Last Sunday morning, a group of boys were busy on a hazardous section of a road, with spades and other implements. They were filling in the numerous pothole-pools with dirt, waving motorists down to beg for “some coins for pure water, please”.
The above scene is not a description of an activity on a suburban road or on a timber trucks forest track. It was what I saw on the Sunyani-Kumasi road, on June 3, when returning from a trip to Brong-Ahafo. It’s a national highway that not so long ago was reputed as one of the best roads in Ghana.
However, it is now very obviously a casualty of the lack of a maintenance culture that sees the state losing national assets, or having to find money every now and then to save desperate situations.
Ghana News Headlines
For latest news in Ghana, visit Graphic Online news headlines page Ghana news page
Today that road has deteriorated so terribly in places that the boys clearly felt the need to take matters into their own hands, being aware of what motorists experience as they try to weave in and out of the many car-unfriendly segments. And, naturally, the self-appointed road repairers expect to benefit from their work.
One of the worst parts is between the two junctions which lead into Mankranso town, which is off that road. In the dry season vehicles trying to manoeuvre their way through the potholes there are enveloped in clouds of dust; in the rainy season they have to contend with pools of water and mud.
The puzzle is that this particular stretch of that highway seems to have been in that risky state for years. In fact, I can’t remember when vehicles have had a smooth passage on that section.
And, unfortunately, it is one of the roads that has acquired notoriety in recent years as one of Ghana’s killer roads. It was on that road where a couple of months ago the gifted, beautiful singer known as Ebony and her companions died in an accident-waiting-to-happen, on February 8.
Does Minister of Roads and Highways Mr Kwasi Amoako-Atta have plans for the urgent major rehabilitation needed on the Sunyani-Kumasi/Kumasi-Sunyani highway any time soon?
Another cause for concern is the state of the roads of the peri-urban areas as one approaches Kumasi from Sunyani, in particular from Tanoso, past Prempeh College into the city.
Over the years, that stretch, too, has gained a bad reputation for massive traffic jams, for so long that people don’t even bother to talk any more about the stress they undergo there. Parts of it are not recognizable as an urban road; very confusing, compelling vehicles on that extremely busy road to zigzag their way through, at dance competition levels; call it ‘the zigzag’ dance.
The long central reservation from Tanoso, right up to the Bekwai Roundabout, has lush green grass which if trimmed could present an admirable, picturesque entry into Kumasi, Ghana’s second city, which used to be known as the ‘Garden City. The long central reservation is disgracefully overgrown, but nobody seems to care.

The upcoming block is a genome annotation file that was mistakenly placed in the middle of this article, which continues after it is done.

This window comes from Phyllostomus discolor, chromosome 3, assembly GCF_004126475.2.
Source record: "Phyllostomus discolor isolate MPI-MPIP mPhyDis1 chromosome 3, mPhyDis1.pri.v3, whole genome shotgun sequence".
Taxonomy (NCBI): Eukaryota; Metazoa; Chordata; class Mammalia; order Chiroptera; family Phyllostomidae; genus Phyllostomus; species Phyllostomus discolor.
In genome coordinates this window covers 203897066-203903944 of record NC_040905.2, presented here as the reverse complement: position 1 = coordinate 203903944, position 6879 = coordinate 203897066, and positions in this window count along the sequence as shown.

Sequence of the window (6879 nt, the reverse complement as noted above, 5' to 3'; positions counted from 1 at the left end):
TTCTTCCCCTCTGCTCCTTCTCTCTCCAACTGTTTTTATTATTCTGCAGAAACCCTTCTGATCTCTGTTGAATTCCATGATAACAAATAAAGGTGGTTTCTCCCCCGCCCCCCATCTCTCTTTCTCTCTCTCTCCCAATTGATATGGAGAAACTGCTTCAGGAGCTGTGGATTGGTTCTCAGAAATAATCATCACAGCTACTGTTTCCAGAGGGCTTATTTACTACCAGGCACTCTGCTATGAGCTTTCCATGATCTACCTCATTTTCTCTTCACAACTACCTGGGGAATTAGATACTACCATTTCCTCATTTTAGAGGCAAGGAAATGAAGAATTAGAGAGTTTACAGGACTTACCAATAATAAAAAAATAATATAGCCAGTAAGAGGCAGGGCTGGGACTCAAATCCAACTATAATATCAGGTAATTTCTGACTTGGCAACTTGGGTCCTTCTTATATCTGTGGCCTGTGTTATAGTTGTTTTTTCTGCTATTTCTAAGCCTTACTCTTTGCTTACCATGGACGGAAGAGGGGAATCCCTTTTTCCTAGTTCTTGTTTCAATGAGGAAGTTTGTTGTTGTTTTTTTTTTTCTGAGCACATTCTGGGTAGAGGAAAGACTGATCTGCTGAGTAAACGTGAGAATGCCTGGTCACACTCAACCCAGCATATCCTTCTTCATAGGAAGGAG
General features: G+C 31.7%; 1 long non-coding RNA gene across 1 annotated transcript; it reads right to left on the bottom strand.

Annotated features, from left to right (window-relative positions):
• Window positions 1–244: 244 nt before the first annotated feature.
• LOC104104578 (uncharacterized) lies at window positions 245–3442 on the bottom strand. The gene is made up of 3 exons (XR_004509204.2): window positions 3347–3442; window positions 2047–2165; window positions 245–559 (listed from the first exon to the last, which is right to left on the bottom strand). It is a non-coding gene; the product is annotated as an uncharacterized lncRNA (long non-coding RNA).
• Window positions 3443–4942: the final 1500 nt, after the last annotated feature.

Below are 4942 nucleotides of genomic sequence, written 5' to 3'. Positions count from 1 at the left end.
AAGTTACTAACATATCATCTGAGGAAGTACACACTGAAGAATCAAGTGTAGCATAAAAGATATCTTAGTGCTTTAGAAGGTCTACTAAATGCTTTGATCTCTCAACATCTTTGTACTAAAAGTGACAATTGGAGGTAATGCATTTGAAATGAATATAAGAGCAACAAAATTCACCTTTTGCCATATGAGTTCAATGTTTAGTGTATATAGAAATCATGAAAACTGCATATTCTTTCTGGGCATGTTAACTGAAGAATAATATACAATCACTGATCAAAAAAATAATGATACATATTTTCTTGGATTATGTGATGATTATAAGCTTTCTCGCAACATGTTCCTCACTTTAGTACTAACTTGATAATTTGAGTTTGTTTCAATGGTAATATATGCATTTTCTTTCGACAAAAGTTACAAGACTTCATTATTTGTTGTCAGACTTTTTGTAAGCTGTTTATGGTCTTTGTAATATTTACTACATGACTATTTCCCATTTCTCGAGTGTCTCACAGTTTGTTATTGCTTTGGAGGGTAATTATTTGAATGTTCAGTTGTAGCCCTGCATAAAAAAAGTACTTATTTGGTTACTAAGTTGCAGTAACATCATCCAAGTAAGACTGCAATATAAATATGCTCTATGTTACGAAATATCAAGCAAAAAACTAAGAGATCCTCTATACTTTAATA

I always find it refreshing when I travel outside Accra and other urban areas, even when I’m not in Ghana. I enjoy the scenery on either side of the route, the vast stretches of greenery. Sadly, in Ghana now there’s much cause for regret.
For instance, what has happened to inhabitants’ pride in their villages and towns, demonstrated by boldly written signboards advertising the name of their town? I can remember a time when, especially in Brong-Ahafo, it seemed that there was a continuous contest for the best placename, positioned at both ends of the town.
Those signboards were very helpful, a great promotion for the communities. One would not drive through any place wondering what its name was. Sadly, now in many places, placenames have vanished. One has to keep checking storefronts and general signboards looking for the name of the town or village.
Apparently scores of local authorities can’t even be bothered to put up signboards displaying the name of their town. Is that, too, the work of the central Government?
Also, it’s not only the fact that the signboards have disappeared that is worrying. The appearance of the remaining ones is equally disturbing: faded, dirty, broken or almost swallowed by roadside weeds.
Whose duty is it to remove the unsightly signs of all sorts, notably including those advertising microfinance institutions, cluttering up the highways and town streets? They disfigure the environment!
Yet, presumably each one of the towns and villages has traditional rulers, local authorities and opinion leaders exercising power there! Why are they not concerned about the state of their communities?
Driving into Kumasi, as one negotiates the Sofoline Interchange, one notices that there, too, weeds are taking over.
And when will the interchange get its full complement of directional signs?
It seems that motorists using that interchange are expected to know which lane to use to get to wherever they’re going, even if that is their first time in Kumasi, or the first time they’re using the interchange! A very bizarre, glaring omission. The interchange is so beautifully designed, as its aerial photos testify, that there should be no question marks about any aspect of it.
All over the world, conspicuous, well placed directional signs appear to be an important part of the design of interchanges, clearly because manoeuvering one’s way through could be bewildering; and even dangerous for new users.
Admittedly, it appears that work on the interchange, started in 2007 under President J.A. Kufuor, is not completed. The contractors reportedly abandoned the site owing to non-payment of money due them by the successor administration, that of President John Mahama.
However, it seems to me that as long as the interchange is being used, it should have the necessary directional signs. Even temporary ones will do until the construction works are completed and they are replaced with permanent ones, to help motorists navigate it in safety.